Jumat, 27 Juni 2008

Virgin Mobile USA on Friday said it has agreed to acquire Helio, a joint venture between SK Telecom and EarthLink, for $39 million in equity.

Strategically, the Helio acquisition allows Virgin to add a set of data applications to its suite of products and services. Entering into the postpaid market will also give Virgin access to about 140 million prospective new customers.

Dan Schulman, CEO of Virgin Mobile USA, characterized Helio as an asset that adds to the companys scale and allows it to reduce network costs.

"This strategic acquisition integrates Virgin Mobile USAs brand recognition, scale and extensive distribution with Helios accomplishments in advanced handset and content offerings," Schulman said. "It provides us with a firm foundation to create a truly holistic, leading-edge product suite to service all of our existing and prospective customers."


With the acquisition, Virgin will gain an established postpaid billing and customer care platform. Virgin expects acquiring Helios 170,000 customers and expanding its portfolio will increase the companys volume. That, the firm said, will drive down the companys cost per minute under an amendment to its Personal Communications Service agreement with Sprint Nextel.

On the consumer side, Helio has made headway on social networking. The company has developed data services in partnership with YouTube, Google and MySpace. Virgin said it will use this to strengthen its competitive position in the prepaid, hybrid and postpaid markets while moving its handsets upmarket.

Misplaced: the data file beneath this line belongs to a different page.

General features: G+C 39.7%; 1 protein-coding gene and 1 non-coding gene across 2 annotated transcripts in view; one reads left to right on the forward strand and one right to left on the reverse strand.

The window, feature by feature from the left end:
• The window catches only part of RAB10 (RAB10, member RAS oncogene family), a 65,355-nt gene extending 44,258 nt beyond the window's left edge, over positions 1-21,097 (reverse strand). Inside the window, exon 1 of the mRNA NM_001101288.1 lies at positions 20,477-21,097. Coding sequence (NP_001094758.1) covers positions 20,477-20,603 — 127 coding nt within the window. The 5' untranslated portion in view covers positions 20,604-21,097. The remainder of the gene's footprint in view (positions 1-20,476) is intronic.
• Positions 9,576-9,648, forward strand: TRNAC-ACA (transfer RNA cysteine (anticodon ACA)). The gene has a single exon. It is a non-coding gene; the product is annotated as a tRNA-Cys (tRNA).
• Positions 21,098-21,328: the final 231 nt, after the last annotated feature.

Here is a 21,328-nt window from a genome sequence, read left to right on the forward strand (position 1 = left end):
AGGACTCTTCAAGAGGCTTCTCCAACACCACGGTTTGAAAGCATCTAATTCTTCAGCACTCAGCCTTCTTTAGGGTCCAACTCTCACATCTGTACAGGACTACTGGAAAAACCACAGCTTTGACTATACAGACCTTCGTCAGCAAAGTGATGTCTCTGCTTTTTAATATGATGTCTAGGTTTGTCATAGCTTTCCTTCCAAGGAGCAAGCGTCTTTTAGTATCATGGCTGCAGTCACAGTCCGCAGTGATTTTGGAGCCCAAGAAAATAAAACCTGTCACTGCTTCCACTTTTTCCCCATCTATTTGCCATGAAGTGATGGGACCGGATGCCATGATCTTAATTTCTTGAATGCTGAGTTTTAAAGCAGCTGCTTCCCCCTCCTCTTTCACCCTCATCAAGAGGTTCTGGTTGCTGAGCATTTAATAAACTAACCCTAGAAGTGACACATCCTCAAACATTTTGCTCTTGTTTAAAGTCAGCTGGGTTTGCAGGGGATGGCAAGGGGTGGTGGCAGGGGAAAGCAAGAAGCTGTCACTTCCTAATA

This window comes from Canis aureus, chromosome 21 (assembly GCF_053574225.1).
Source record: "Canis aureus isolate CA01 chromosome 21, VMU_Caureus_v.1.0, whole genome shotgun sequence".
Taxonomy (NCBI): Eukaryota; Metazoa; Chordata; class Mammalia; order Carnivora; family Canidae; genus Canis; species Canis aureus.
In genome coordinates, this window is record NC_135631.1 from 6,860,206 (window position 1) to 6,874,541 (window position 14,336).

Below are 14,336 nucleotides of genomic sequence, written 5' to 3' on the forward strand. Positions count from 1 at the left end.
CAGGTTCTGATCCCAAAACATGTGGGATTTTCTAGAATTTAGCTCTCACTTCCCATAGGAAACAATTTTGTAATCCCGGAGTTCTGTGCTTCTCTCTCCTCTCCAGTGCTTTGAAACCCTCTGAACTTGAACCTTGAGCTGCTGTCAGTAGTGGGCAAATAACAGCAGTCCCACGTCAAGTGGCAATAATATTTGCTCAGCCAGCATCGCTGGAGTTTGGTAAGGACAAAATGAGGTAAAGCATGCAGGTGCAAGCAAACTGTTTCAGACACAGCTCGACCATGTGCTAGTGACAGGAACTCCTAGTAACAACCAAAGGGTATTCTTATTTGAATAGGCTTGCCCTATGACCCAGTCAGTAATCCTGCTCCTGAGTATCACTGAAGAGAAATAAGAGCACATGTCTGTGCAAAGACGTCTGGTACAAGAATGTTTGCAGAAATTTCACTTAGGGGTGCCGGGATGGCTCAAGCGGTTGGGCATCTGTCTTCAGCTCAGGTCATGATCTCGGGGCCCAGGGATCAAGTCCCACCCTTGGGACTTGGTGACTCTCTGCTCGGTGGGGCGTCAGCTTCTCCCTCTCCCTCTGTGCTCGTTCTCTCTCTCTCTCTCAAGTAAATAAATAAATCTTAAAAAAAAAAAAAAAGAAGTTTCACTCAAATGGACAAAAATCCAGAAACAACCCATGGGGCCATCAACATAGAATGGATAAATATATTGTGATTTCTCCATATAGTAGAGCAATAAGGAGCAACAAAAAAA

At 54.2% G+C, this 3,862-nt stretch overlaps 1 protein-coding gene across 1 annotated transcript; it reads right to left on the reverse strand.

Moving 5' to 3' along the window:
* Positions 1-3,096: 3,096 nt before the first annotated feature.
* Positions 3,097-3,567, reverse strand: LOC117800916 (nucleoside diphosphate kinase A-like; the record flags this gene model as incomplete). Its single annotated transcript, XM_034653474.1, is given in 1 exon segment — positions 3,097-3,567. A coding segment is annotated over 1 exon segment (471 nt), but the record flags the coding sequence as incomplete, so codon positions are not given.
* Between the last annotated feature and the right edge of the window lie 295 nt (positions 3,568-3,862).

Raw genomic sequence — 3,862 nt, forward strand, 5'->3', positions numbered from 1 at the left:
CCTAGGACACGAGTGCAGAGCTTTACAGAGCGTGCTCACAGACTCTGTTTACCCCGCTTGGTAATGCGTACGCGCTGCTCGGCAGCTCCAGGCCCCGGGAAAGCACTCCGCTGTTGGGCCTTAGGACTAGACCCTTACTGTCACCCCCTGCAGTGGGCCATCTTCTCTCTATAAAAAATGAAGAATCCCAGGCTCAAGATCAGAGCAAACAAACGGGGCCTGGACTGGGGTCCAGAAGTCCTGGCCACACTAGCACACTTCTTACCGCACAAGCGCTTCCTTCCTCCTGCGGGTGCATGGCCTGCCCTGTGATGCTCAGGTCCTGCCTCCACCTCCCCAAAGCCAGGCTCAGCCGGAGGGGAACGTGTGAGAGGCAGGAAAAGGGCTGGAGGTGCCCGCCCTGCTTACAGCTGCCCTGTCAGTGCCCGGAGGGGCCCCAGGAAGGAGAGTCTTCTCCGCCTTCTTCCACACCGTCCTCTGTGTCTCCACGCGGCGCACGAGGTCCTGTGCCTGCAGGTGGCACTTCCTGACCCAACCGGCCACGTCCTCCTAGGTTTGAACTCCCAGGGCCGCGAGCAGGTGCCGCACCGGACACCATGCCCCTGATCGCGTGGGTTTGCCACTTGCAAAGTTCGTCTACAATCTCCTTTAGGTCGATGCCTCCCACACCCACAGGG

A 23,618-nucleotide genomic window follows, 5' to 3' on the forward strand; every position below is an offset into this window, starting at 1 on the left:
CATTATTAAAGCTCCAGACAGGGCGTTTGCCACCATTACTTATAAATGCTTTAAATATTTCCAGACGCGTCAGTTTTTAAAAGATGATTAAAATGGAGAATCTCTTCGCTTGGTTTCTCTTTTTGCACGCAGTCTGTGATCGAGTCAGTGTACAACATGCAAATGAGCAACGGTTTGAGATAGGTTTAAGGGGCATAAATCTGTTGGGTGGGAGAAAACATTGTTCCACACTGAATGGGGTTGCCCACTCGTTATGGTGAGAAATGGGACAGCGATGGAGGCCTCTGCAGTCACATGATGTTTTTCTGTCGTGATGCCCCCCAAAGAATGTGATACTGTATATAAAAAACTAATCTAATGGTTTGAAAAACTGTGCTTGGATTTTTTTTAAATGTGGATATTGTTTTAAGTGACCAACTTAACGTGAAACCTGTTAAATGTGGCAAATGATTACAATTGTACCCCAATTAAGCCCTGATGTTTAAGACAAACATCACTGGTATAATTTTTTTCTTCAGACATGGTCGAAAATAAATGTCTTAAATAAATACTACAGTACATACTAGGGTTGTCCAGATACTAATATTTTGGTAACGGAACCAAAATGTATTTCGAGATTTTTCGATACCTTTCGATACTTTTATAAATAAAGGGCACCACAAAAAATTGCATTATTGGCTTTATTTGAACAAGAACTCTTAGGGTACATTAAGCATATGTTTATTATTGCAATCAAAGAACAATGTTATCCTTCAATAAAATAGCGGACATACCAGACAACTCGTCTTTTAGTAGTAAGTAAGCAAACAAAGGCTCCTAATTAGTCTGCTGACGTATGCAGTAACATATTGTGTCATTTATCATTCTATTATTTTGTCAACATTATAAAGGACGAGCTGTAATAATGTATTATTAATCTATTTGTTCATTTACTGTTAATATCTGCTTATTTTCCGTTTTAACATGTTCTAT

"With about 20 percent of our disconnects currently going to postpaid products, we believe this new platform will be a powerful retention tool as we offer a unique and desirable postpaid alternative to our customers," Schulman said.


JupiterResearch analyst Michael Gartenberg is somewhat surprised Virgin is buying Helio. The Helio concept was struggling as a high-end Mobile Virtual Network Operator (MVNO) targeting consumers with the least amount of money to spend on expensive phones and expensive monthly services.

"Helio seemed to get away from its initial mention. I guess there was only so much money backers were willing to pump into it before they realized it wasnt working. Its another case of MVNO really not being a great business model," Gartenberg said.

With the demise of so many mobile players over the past 18 months, he continued, mobile companies looking to enter the market should think twice about the MVNO model. It may seem like a strong play to push niche vertical services to mobile consumers, but it turns out that carrier services have a broad-enough appeal to satisfy most users.

"Weve seen signs of Helio stores closing down," Gartenberg said. "That model clearly didnt work, so well have to see what Virgin decides to do with the existing brand, the existing subscribers, and where they plan on taking the stores from here."


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